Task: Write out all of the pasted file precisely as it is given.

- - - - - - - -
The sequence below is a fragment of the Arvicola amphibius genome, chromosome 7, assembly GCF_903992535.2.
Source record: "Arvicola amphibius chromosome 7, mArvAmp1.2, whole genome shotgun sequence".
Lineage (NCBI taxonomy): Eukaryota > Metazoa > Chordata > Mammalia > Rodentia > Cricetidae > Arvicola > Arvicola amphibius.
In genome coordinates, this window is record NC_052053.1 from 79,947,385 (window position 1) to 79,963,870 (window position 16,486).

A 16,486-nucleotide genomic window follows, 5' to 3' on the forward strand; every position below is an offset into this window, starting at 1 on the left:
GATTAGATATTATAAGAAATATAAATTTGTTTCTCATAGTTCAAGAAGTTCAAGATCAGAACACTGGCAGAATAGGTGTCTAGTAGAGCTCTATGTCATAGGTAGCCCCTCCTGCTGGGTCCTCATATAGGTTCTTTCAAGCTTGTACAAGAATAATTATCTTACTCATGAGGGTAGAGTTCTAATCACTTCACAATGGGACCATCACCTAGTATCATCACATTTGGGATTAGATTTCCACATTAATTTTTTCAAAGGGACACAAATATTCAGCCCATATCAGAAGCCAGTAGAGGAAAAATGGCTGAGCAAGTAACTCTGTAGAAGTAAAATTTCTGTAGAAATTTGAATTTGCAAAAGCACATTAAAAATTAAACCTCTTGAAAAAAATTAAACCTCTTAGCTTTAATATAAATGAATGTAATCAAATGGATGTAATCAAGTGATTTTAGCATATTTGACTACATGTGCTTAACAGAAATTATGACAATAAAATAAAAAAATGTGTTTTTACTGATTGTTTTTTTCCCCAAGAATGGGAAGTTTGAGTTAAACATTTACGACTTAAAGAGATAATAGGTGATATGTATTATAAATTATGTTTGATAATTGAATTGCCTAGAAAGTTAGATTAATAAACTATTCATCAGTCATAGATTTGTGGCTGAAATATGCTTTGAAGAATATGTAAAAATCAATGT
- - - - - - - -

The sequence below is a fragment of the Arvicola amphibius genome, chromosome 7, assembly GCF_903992535.2.
Source record: "Arvicola amphibius chromosome 7, mArvAmp1.2, whole genome shotgun sequence".
Lineage (NCBI taxonomy): Eukaryota > Metazoa > Chordata > Mammalia > Rodentia > Cricetidae > Arvicola > Arvicola amphibius.
In genome coordinates, this window is record NC_052053.1 from 79,947,385 (window position 1) to 79,963,870 (window position 16,486).

A 16,486-nucleotide genomic window follows, 5' to 3' on the forward strand; every position below is an offset into this window, starting at 1 on the left:
GATTAGATATTATAAGAAATATAAATTTGTTTCTCATAGTTCAAGAAGTTCAAGATCAGAACACTGGCAGAATAGGTGTCTAGTAGAGCTCTATGTCATAGGTAGCCCCTCCTGCTGGGTCCTCATATAGGTTCTTTCAAGCTTGTACAAGAATAATTATCTTACTCATGAGGGTAGAGTTCTAATCACTTCACAATGGGACCATCACCTAGTATCATCACATTTGGGATTAGATTTCCACATTAATTTTTTCAAAGGGACACAAATATTCAGCCCATATCAGAAGCCAGTAGAGGAAAAATGGCTGAGCAAGTAACTCTGTAGAAGTAAAATTTCTGTAGAAATTTGAATTTGCAAAAGCACATTAAAAATTAAACCTCTTGAAAAAAATTAAACCTCTTAGCTTTAATATAAATGAATGTAATCAAATGGATGTAATCAAGTGATTTTAGCATATTTGACTACATGTGCTTAACAGAAATTATGACAATAAAATAAAAAAATGTGTTTTTACTGATTGTTTTTTTCCCCAAGAATGGGAAGTTTGAGTTAAACATTTACGACTTAAAGAGATAATAGGTGATATGTATTATAAATTATGTTTGATAATTGAATTGCCTAGAAAGTTAGATTAATAAACTATTCATCAGTCATAGATTTGTGGCTGAAATATGCTTTGAAGAATATGTAAAAATCAATGT